kitchen science and the Origins of Life

Kitchen Science is a series of work that includes digital prints, performances and an interactive installation. Each work is a response to the " recipe" metaphor to describe genetics and DNA . Why would genetics be thought of as a recipe? My hypothesis was that the men who were writing about science were not cooks but chemists and besides cooking is just a matter of chemistry. Therefore, recipes like science protocols, are a set of instructions that when followed correctly produce similar results each time, I also discovered a wonderful article called Spooling the Stuff of Life by Shawn Carlson, who at the time was writing the column, Amateur Scientist for Scientific American. The article begins with a paragraph about his wife, who is a biophysicist and their dinner discussions about her work. He then proceeds to describe to extract DNA in the kitchen. Again I was struck by the irony of his unintended gender politics. With this in mind I began reading books such as Making Sense of Life: Explaining Biological Development with Models, Metaphors and Machines by Evelyn Fox Keller, R. C Lewontin's Biology As Ideology , the brilliant Feminism and the Biological Body, by Lynda Birke and Bonnie Spanier's Impartial Science Gender ideology in Molecular Biology. Consequently I grew suspicious of the metaphors used to explain scientific processes to the general public and I wanted to reveal the ideology that informs them.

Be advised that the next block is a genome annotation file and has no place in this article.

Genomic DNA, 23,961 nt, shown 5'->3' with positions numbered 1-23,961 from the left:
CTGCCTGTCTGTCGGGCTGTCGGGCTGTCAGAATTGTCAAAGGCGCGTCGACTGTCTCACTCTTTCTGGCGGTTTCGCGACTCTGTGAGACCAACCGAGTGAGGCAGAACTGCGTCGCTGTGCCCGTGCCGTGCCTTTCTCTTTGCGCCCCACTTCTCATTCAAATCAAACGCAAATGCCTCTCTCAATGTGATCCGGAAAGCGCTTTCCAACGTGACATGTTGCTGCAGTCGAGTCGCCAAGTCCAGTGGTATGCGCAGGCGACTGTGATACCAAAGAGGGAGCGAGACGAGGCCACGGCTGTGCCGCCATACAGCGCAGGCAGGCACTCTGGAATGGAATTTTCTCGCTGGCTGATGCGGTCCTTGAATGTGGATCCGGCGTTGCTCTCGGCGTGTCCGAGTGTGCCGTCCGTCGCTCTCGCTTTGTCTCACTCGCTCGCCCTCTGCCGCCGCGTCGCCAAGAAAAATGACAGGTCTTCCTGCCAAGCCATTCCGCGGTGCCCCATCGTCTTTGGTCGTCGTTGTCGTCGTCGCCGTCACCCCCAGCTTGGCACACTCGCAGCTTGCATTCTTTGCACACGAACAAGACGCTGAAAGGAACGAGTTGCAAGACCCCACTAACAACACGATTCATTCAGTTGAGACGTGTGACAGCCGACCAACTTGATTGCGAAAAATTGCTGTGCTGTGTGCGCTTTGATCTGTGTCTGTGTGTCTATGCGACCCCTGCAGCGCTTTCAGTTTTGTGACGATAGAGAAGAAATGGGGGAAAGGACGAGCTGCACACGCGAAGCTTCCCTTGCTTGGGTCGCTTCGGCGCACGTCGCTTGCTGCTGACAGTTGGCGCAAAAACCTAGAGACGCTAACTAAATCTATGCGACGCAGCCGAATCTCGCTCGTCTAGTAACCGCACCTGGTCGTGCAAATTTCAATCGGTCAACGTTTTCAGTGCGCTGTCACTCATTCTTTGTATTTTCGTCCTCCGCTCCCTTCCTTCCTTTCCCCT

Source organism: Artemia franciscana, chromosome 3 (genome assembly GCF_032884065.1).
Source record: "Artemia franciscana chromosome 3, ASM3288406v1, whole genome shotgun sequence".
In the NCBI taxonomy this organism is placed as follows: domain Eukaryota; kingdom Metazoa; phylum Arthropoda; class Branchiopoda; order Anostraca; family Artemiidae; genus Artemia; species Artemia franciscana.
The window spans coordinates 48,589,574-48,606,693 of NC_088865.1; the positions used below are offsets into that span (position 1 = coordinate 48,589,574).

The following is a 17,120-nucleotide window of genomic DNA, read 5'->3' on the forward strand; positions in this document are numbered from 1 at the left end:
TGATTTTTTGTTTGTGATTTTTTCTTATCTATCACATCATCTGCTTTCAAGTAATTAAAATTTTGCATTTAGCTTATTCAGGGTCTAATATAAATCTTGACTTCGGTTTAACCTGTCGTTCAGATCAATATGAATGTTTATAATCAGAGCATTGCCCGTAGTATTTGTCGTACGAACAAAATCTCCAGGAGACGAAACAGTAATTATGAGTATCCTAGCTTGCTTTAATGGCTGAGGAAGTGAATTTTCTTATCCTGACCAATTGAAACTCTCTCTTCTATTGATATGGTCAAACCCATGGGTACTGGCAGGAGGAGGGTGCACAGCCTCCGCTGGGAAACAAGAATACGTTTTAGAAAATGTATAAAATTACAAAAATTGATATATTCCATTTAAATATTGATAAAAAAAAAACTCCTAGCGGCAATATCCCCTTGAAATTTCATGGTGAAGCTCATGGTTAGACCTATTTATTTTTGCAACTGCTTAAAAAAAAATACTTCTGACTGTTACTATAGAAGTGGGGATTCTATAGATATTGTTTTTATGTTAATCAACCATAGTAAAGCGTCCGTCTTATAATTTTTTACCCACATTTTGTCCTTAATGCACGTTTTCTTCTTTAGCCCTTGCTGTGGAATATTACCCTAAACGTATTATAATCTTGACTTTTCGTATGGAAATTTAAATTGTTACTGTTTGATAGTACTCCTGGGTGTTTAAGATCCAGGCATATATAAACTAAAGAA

During my research I was also alarmed by how many important women scientists such as Ellen Swallow Richards (chemistry) and Agnes Fay Morgan were excluded from and ignored by the scientific establishment. In fact Agnes Morgan switched to nutrition so she could work professionally as a chemist. It became increasingly clear that although women have made significant contributions and inroads, they still must confront sexism and bias. As made all to clear by Lawrence Summer' s comment in 2005 , "that innate differences between men and women might be one reason fewer women succeed in science and math careers".